First-year students are still going into town: ‘It feels like an ordinary orientation week’
The university called on orientation groups to stay out of the city centre because of the coronavirus. Did first-year students heed that call? According to bar staff, they're coming anyway. ‘They’re just wearing normal clothes instead of Radboud hoodies.’
It was a busy Tuesday night in the Molenstraat, where a cosy buzz could be heard from the terraces. Bar staff rushed to serve all the tables while a long line of young patrons waited to use the toilets.
The orientation organisers stressed to the mentors that there was really no intention apart from the planned online and offline events. But then who are these young people who are populating the bars?
‘Of course, you can’t be sure that they’re first-year students’, a bartender from Café van Rijn says the next day. ‘But I do feel like a lot of groups go into town and then make a last-minute decision about where they want to go.’
Other bar staff have also seen groups of first-year students wandering around the city. ‘It feels like an ordinary orientation week’, says Max de Rooij from Camelot. ‘We had a lot of first-year students on the terrace on Tuesday night, although of course nobody says they’re part of an orientation group. Now they wear their own clothes instead of the intro shirts and Radboud hoodies they normally wear.’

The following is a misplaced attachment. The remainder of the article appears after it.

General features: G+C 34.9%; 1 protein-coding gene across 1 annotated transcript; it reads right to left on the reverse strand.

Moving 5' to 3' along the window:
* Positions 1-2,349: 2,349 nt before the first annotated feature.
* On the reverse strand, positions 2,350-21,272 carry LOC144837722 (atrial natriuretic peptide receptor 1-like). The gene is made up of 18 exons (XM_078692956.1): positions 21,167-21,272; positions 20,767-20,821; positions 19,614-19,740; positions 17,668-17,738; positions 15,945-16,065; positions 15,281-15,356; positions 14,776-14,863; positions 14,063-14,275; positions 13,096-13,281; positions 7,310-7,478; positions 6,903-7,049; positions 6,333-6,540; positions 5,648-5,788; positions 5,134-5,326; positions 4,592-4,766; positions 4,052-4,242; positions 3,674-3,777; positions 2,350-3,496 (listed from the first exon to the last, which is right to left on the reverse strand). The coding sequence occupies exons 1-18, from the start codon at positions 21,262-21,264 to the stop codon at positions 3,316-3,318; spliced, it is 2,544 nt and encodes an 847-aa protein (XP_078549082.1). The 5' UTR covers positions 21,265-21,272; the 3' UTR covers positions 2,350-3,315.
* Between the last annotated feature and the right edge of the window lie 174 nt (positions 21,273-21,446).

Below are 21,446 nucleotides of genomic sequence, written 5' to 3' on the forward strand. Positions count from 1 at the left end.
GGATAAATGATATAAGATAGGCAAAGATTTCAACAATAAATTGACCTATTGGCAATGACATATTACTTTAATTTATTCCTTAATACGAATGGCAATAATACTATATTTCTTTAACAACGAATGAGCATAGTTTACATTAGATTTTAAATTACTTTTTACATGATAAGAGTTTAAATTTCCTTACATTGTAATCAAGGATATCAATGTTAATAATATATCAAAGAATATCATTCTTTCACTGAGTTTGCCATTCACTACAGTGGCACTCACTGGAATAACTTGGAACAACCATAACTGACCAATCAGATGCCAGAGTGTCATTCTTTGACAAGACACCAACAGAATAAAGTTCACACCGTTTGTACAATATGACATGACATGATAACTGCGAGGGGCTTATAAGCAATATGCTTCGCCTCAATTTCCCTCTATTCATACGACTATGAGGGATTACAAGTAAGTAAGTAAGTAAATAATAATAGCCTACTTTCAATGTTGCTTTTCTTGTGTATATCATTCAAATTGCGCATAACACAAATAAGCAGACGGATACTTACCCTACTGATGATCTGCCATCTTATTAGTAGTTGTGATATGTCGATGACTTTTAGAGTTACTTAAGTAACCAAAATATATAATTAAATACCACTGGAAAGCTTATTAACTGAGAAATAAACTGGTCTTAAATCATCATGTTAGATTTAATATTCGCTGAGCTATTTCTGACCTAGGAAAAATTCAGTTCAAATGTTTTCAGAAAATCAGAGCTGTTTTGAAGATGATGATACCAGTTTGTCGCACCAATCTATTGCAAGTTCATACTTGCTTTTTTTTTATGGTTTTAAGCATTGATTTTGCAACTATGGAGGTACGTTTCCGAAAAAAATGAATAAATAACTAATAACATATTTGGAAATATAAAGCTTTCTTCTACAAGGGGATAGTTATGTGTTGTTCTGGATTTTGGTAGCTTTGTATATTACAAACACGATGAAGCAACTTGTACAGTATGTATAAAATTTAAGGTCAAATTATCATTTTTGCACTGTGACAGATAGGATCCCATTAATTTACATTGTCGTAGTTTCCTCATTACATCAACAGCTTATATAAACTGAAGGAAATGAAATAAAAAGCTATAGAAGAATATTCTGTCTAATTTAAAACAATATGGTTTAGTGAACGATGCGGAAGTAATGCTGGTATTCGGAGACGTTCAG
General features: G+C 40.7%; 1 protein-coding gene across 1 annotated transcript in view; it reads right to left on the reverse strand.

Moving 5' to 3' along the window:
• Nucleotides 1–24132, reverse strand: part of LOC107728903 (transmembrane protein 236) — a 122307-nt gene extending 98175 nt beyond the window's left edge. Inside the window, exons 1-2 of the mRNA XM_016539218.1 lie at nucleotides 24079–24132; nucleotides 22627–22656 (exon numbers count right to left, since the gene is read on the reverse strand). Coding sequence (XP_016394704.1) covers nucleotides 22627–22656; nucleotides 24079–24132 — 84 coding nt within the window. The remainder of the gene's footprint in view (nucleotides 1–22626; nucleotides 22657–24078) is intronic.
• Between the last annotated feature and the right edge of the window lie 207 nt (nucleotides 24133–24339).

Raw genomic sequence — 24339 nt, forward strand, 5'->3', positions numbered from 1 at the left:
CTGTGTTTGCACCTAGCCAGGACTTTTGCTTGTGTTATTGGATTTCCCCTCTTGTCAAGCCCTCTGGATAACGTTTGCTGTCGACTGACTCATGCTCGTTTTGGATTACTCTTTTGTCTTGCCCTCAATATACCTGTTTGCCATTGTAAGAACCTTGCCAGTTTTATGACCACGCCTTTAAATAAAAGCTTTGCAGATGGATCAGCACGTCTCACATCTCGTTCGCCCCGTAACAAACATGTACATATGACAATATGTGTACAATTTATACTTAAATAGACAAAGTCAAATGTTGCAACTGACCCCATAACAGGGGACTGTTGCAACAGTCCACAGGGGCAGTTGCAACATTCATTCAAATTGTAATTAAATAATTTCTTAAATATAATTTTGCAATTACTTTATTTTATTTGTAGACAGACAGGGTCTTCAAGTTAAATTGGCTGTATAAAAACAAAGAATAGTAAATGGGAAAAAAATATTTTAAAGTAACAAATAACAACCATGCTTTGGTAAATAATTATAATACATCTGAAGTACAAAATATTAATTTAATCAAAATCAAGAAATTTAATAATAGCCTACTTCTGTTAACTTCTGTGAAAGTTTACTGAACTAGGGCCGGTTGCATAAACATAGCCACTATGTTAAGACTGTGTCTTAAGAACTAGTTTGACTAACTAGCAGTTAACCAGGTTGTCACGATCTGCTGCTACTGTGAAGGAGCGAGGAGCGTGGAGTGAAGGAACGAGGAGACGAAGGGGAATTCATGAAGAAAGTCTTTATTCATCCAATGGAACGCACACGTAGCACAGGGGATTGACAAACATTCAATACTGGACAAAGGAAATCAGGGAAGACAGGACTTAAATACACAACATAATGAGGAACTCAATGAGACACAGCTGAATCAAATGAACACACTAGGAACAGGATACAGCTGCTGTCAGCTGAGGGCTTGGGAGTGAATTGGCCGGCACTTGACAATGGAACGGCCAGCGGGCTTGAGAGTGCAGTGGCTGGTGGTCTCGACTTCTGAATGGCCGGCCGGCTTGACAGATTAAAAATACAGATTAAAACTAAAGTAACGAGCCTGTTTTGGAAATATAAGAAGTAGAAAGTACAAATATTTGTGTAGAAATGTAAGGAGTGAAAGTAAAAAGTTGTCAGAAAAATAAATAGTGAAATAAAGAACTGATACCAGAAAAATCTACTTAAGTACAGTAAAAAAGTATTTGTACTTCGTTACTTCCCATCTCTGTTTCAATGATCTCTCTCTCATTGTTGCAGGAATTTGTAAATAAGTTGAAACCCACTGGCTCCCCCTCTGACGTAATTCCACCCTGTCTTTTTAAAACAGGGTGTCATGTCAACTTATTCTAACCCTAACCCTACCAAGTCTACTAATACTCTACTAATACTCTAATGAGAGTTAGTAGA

People who approach these fresh-faced groups are surprisingly often told that they are really not first-year students. A group of law students admitted to having had a few drinks. ‘But only the three of us. I don’t know if there are many other first-year students in town’, they said.
It’s clear that there are first-year students at some bars. The Bascafé is filled with ‘intro kids’ (as some people refer to these students) every day. ‘They have to reserve a place and then sit here for an hour’, says bartender Evi. Even on a Wednesday afternoon, the bar is overflowing with students. ‘The turnover isn’t as good as during a normal orientation, but it’s something.’
Groups of students keep flooding in until closing time, which is 5 am in the case of the Bascafé. Do they still follow the rules? ‘As it gets later and they drink a little more they’re a little less likely to follow the rules, but then you just have to be strict’, says the bartender. It’s important to the bars to keep the first-years in check because in the worst-case scenario their businesses could be closed. For instance, the mayor of Nijmegen, Hubert Bruls, ordered the closure of Café Twee Keer Bellen because the owner did not comply with the coronavirus rules.